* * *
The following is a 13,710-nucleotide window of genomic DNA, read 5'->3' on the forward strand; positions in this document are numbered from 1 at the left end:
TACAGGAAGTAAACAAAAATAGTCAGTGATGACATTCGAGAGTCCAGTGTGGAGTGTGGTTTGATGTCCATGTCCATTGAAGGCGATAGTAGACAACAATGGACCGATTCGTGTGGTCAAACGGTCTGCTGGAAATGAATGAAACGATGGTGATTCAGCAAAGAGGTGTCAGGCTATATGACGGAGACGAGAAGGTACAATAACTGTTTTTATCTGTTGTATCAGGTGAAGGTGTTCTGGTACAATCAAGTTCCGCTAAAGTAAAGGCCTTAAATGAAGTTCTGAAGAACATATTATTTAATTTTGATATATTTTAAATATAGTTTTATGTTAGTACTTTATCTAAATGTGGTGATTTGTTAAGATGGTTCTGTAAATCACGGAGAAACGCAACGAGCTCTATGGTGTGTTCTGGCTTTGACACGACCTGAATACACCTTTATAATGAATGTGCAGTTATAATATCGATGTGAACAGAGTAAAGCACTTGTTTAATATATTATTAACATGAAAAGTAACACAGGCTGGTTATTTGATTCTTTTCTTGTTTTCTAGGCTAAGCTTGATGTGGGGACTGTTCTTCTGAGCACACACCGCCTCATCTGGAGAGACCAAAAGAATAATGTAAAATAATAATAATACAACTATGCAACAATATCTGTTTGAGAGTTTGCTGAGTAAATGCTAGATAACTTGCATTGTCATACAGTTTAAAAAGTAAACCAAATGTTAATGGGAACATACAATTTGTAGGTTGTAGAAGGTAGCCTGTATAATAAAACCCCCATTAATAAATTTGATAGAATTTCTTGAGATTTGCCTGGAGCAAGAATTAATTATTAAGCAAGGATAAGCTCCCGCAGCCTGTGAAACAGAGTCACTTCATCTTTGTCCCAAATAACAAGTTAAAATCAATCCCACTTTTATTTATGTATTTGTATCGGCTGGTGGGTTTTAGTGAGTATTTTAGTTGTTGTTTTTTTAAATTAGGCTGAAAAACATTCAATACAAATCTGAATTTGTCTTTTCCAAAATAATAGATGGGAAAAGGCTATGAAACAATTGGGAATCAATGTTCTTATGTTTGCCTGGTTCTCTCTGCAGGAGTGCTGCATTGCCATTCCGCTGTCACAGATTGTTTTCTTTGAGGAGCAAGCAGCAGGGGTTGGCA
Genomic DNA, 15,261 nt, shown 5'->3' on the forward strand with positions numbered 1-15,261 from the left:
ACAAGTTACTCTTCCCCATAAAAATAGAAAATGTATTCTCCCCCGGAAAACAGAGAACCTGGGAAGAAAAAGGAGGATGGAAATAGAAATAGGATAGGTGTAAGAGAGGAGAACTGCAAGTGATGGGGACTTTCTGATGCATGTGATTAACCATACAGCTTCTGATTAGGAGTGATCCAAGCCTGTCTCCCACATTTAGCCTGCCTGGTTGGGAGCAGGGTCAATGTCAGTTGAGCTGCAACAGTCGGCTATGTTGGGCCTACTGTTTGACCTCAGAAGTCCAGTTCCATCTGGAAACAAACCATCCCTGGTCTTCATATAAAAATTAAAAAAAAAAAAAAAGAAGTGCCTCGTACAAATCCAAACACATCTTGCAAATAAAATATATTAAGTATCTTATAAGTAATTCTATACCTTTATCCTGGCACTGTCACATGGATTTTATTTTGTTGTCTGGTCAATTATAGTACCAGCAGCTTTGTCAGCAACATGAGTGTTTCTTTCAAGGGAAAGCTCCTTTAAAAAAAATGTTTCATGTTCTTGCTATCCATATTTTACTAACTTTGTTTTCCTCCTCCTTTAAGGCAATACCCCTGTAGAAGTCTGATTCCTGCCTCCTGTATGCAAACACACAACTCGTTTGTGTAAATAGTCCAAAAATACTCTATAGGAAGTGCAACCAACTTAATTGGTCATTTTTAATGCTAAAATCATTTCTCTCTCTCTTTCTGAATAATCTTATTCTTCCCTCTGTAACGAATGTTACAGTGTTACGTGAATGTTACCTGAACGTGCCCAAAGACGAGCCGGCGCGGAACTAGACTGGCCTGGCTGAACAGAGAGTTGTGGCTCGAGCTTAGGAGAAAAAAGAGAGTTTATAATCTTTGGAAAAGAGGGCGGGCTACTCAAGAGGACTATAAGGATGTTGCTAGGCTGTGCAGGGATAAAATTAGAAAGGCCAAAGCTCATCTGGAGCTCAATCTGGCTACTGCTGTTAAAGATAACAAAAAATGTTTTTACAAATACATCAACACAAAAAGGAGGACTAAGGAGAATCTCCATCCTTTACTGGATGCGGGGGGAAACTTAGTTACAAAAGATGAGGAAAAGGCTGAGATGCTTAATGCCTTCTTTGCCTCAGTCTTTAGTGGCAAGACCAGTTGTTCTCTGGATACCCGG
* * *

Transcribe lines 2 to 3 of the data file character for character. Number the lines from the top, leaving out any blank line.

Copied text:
TACAGGAAGTAAACAAAAATAGTCAGTGATGACATTCGAGAGTCCAGTGTGGAGTGTGGTTTGATGTCCATGTCCATTGAAGGCGATAGTAGACAACAATGGACCGATTCGTGTGGTCAAACGGTCTGCTGGAAATGAATGAAACGATGGTGATTCAGCAAAGAGGTGTCAGGCTATATGACGGAGACGAGAAGGTACAATAACTGTTTTTATCTGTTGTATCAGGTGAAGGTGTTCTGGTACAATCAAGTTCCGCTAAAGTAAAGGCCTTAAATGAAGTTCTGAAGAACATATTATTTAATTTTGATATATTTTAAATATAGTTTTATGTTAGTACTTTATCTAAATGTGGTGATTTGTTAAGATGGTTCTGTAAATCACGGAGAAACGCAACGAGCTCTATGGTGTGTTCTGGCTTTGACACGACCTGAATACACCTTTATAATGAATGTGCAGTTATAATATCGATGTGAACAGAGTAAAGCACTTGTTTAATATATTATTAACATGAAAAGTAACACAGGCTGGTTATTTGATTCTTTTCTTGTTTTCTAGGCTAAGCTTGATGTGGGGACTGTTCTTCTGAGCACACACCGCCTCATCTGGAGAGACCAAAAGAATAATGTAAAATAATAATAATACAACTATGCAACAATATCTGTTTGAGAGTTTGCTGAGTAAATGCTAGATAACTTGCATTGTCATACAGTTTAAAAAGTAAACCAAATGTTAATGGGAACATACAATTTGTAGGTTGTAGAAGGTAGCCTGTATAATAAAACCCCCATTAATAAATTTGATAGAATTTCTTGAGATTTGCCTGGAGCAAGAATTAATTATTAAGCAAGGATAAGCTCCCGCAGCCTGTGAAACAGAGTCACTTCATCTTTGTCCCAAATAACAAGTTAAAATCAATCCCACTTTTATTTATGTATTTGTATCGGCTGGTGGGTTTTAGTGAGTATTTTAGTTGTTGTTTTTTTAAATTAGGCTGAAAAACATTCAATACAAATCTGAATTTGTCTTTTCCAAAATAATAGATGGGAAAAGGCTATGAAACAATTGGGAATCAATGTTCTTATGTTTGCCTGGTTCTCTCTGCAGGAGTGCTGCATTGCCATTCCGCTGTCACAGATTGTTTTCTTTGAGGAGCAAGCAGCAGGGGTTGGCA
Genomic DNA, 15,261 nt, shown 5'->3' on the forward strand with positions numbered 1-15,261 from the left: